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ABSTRACT

In the Nigerian Bottling Company, Production planning has a fundamental role to play. In this study, the particular scenario considered concerns the Nigerian Bottling Company (NBC) with many production facilities and multi-products production systems. The Products are being distributed to a number of depots at which the demand for each product is known. The problem of interest involves determining what products should be made, how much of each product should be produced, and where production should take place. The objectives of the company are to minimize the total cost of operations as well as maximizing the total sales revenue based on the set of decisions, including demands, capacity restriction and budget constraints. The model, which consists of eighty-eight (88) variables and fifty-four (54) constraints is solved using a linear programming software known as Linear Programming Solver. The results show that production without the optimization principle gives a profit margin of five billion, forty two million, four hundred and thirty one thousand, two hundred naira (-N-5,042,431,200.00K) while production with the optimization principle gives a profit margin of five billion, sixty six million, eight hundred and ninety thousand naira (-N-5,066,890,000.00K). The model improved the profit of the company under study by -N-24,458,800 and reduced the Production, Inventory and Distribution (PID).

 

 

TABLE OF CONTENTS

Title Page i Declaration ii Certification iii Acknowledgement iv Abstract v Table of content xi List of figures xii List of Tables xiii List of appendices xiv CHAPTER ONE 1
1.0 INTRODUCTION 1
1.1 Background of the Study 1 1.2 Statement of the Problem 2 1.3 The Present Research 5
1.4 Aim and Objectives of the Study 5
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1.5 Significance of the Study 6 1.6 Justification of the Study 6 1.7 Scope of the Study 7 1.8 Company Profile 7 CHAPTER TWO 9
2.0 LITERATURE REVIEW 9
2.1 Introduction 9 2.2 A Supply Chain Model 10 2.3 Optimization 12 2.4 Stochastic Linear Programming 13 2.5 Components of the Linear Programming Model 15 2.6 Conditions for using the Linear Programming 15 2.7 Applications of Linear Programming Techniques 16 2.8 Alternatives to Linear Programming Techniques 17 2.9 The General Linear Programming Model 17 2.10 Modeling 18 2.11 Review of Past Work 19
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CHAPTER THREE 23
3.0 METHODOLOGY AND MODELING 23
3.1 Methodology 23 3.2 Location of Study Areas 23 3.3 Sources of Data 23 3.4 Method of Data Collection 24 3.5 Software Application 25 3.5.1 The working principles of the linear programming solver, LiPs 25 3.5.2 Model editor 26 3.5.3 Model solver 26 3.5.4 Sensitivity analysis 27 3.6 Linear Programming Modeling 27 3.6.1 Assumptions 29 3.6.2 Constraints 29 3.6.3 Model development 30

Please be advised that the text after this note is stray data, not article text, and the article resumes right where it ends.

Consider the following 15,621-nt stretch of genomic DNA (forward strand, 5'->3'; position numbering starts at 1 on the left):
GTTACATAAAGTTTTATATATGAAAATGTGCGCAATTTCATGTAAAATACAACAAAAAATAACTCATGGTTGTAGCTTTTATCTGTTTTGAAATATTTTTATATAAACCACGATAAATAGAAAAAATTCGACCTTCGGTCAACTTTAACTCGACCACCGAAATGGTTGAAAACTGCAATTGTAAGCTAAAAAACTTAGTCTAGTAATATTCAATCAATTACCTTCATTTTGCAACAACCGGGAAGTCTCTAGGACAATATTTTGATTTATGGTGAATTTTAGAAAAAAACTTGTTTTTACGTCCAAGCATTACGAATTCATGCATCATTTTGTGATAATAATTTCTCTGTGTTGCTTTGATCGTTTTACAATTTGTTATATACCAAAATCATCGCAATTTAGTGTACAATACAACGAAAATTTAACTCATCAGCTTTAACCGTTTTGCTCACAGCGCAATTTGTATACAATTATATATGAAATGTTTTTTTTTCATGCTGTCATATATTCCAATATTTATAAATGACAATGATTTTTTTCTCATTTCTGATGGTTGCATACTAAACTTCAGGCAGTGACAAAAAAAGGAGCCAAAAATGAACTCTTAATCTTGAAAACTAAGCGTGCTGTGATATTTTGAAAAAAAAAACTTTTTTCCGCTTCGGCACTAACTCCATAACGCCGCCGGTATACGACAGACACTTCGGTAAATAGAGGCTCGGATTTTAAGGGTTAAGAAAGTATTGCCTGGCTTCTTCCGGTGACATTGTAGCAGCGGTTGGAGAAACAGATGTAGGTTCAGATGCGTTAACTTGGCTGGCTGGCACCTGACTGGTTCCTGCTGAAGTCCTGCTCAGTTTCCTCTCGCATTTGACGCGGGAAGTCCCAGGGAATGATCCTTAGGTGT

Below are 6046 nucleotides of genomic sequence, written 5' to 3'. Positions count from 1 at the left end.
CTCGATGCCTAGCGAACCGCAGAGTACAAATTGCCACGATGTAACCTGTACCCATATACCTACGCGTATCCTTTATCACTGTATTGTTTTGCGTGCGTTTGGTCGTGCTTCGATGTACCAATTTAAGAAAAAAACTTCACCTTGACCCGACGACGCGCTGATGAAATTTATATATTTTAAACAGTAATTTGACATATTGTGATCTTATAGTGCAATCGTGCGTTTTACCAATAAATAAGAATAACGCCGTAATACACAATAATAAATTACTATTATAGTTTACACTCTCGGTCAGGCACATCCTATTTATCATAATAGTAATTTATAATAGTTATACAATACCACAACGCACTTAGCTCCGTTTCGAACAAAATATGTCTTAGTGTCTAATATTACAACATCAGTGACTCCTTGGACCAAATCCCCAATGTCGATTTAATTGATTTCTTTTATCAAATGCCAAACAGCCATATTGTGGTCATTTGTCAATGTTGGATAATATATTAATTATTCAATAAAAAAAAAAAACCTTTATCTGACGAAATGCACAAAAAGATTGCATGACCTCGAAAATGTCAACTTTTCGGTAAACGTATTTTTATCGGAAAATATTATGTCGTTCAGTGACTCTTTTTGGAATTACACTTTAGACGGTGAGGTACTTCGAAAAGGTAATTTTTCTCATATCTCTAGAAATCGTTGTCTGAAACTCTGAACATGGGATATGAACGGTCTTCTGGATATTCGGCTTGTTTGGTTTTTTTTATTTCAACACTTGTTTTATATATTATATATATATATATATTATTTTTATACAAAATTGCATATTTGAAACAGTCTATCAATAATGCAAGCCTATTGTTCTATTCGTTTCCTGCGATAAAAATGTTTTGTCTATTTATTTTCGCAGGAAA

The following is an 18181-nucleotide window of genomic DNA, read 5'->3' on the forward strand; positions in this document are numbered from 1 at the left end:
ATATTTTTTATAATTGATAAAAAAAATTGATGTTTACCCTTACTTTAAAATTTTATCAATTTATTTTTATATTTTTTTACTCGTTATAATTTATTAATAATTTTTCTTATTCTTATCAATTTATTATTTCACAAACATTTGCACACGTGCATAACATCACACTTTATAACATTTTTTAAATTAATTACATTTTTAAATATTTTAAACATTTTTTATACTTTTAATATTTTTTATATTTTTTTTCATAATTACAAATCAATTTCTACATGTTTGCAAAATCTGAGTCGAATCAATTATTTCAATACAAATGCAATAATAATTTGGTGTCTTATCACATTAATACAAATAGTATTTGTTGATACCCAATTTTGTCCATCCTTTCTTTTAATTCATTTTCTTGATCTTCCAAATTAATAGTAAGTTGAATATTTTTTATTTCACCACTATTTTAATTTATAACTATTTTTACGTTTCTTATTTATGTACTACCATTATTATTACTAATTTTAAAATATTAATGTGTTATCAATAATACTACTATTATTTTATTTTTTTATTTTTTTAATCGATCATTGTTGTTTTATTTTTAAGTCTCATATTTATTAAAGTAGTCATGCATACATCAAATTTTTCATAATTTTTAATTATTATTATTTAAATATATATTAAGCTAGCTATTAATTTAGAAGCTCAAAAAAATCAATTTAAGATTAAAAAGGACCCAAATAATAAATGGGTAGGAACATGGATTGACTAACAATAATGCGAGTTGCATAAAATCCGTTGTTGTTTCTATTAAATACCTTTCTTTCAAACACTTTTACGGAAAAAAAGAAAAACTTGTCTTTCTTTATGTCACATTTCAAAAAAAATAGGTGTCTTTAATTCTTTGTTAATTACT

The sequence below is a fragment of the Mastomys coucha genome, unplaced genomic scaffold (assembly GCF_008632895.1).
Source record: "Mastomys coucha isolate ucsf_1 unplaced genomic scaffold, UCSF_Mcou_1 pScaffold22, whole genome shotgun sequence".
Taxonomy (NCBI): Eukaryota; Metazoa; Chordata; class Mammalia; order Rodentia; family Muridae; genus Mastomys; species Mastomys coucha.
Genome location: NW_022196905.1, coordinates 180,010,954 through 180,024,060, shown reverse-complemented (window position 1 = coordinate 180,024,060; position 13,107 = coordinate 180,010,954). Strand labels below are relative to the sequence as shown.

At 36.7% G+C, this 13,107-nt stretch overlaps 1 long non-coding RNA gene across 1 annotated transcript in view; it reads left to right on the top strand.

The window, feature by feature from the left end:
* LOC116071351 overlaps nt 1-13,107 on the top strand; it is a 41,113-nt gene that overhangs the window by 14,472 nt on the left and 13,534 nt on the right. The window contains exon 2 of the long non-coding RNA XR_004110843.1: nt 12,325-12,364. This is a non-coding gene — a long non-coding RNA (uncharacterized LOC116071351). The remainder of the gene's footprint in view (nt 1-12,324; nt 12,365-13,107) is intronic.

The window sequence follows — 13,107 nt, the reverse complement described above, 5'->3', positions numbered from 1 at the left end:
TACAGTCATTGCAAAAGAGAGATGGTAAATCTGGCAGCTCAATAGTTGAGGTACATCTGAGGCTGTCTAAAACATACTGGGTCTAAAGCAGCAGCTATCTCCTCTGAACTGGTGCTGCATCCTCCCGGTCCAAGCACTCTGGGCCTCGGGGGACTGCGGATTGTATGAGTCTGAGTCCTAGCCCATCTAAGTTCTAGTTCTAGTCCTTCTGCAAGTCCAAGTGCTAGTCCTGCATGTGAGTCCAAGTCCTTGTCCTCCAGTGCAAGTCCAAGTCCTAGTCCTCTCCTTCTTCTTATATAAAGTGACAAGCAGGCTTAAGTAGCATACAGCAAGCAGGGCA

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CHAPTER FOUR 32
4.0 DATA PRESENTATION AND ANALYSIS 32
4.1.1 Profit analysis of year 2013 (without optimization Principle) 47 4.1.2 Profit analysis of year 2013 (with optimization Principle) 48 CHAPTER FIVE 50
5.0 RESULTS AND DISCUSSION 50
5.1 Interpretations and Discussion of Results 50 5.1.1 The optimum solution 50 5.1.2 Sensitivity analysis 51 5.1.3 Slacks/surplus 51 5.1.4 Duality/dual price (shadow price) 52 5.1.5 Reduced cost 52 CHAPTER SIX 53
6.0 SUMMARY, CONCLUSION AND RECOMMENDATIONS 53
6.1 Summary 53 6.2 Conclusion 53
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6.3 Recommendations 55 REFERENCES 56 APPENDICES 60

 

 

CHAPTER ONE

 

INTRODUCTION 1.1 BACKGROUND OF THE STUDY
For nearly three decades, multi-echelon supply chains have constituted a focal research area. As a result, models for the control of supply chain of several forms and operating disciplines are now available. Due to the shear volume and variety of these models, surveys of varying scope or focus often appear (Inderfurth, 1994; Van Houtum et al., 1996; Diks et al., 1996; de Kok and Fransoo, 2003 ; Mula et al., 2006). Manufacturing and Production companies are profit-oriented; as a result, a well-defined mathematical model should be established and formulated, so that solving this model can generate an optimal strategy. In recent years, the mathematical theory of production, inventory and distribution has been extended to cover many of the situations that arise in practice. Mathematical programming has been applied frequently and successfully to a wide variety of production, inventory and distribution problems for a variety of industries. For example, Camm and Moni (1997) used integer programming and network to improve Procter and Gamble‟s distribution system; Arntzen and Luka (1995) used mixed integer linear programming to determine Digital Equipment Corporation‟s distribution strategy: Martin et al (1993) used linear programming to assist in distribution operations for Libbey-Owens-Ford; Robinson et al (1993) used optimization in designing a distribution decision support system for Dow Brands, Inc; Mehring and Gutterman (1990) used